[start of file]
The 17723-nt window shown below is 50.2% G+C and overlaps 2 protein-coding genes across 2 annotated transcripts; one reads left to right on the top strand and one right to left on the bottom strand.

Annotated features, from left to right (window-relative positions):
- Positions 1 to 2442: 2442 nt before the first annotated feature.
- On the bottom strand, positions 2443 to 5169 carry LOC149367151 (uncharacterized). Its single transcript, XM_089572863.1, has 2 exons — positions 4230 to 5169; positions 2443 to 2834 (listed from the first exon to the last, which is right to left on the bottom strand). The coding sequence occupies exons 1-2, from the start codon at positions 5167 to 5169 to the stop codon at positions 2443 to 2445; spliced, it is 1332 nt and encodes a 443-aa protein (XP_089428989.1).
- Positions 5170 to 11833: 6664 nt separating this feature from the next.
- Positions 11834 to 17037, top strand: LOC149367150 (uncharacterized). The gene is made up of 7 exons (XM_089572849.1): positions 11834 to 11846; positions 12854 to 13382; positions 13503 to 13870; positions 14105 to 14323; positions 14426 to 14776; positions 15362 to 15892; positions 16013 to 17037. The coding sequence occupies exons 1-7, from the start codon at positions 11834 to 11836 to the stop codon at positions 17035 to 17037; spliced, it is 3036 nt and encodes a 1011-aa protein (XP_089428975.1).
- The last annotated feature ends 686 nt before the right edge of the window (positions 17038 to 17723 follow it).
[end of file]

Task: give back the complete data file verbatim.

The 17723-nt window shown below is 50.2% G+C and overlaps 2 protein-coding genes across 2 annotated transcripts; one reads left to right on the top strand and one right to left on the bottom strand.

Annotated features, from left to right (window-relative positions):
- Positions 1 to 2442: 2442 nt before the first annotated feature.
- On the bottom strand, positions 2443 to 5169 carry LOC149367151 (uncharacterized). Its single transcript, XM_089572863.1, has 2 exons — positions 4230 to 5169; positions 2443 to 2834 (listed from the first exon to the last, which is right to left on the bottom strand). The coding sequence occupies exons 1-2, from the start codon at positions 5167 to 5169 to the stop codon at positions 2443 to 2445; spliced, it is 1332 nt and encodes a 443-aa protein (XP_089428989.1).
- Positions 5170 to 11833: 6664 nt separating this feature from the next.
- Positions 11834 to 17037, top strand: LOC149367150 (uncharacterized). The gene is made up of 7 exons (XM_089572849.1): positions 11834 to 11846; positions 12854 to 13382; positions 13503 to 13870; positions 14105 to 14323; positions 14426 to 14776; positions 15362 to 15892; positions 16013 to 17037. The coding sequence occupies exons 1-7, from the start codon at positions 11834 to 11836 to the stop codon at positions 17035 to 17037; spliced, it is 3036 nt and encodes a 1011-aa protein (XP_089428975.1).
- The last annotated feature ends 686 nt before the right edge of the window (positions 17038 to 17723 follow it).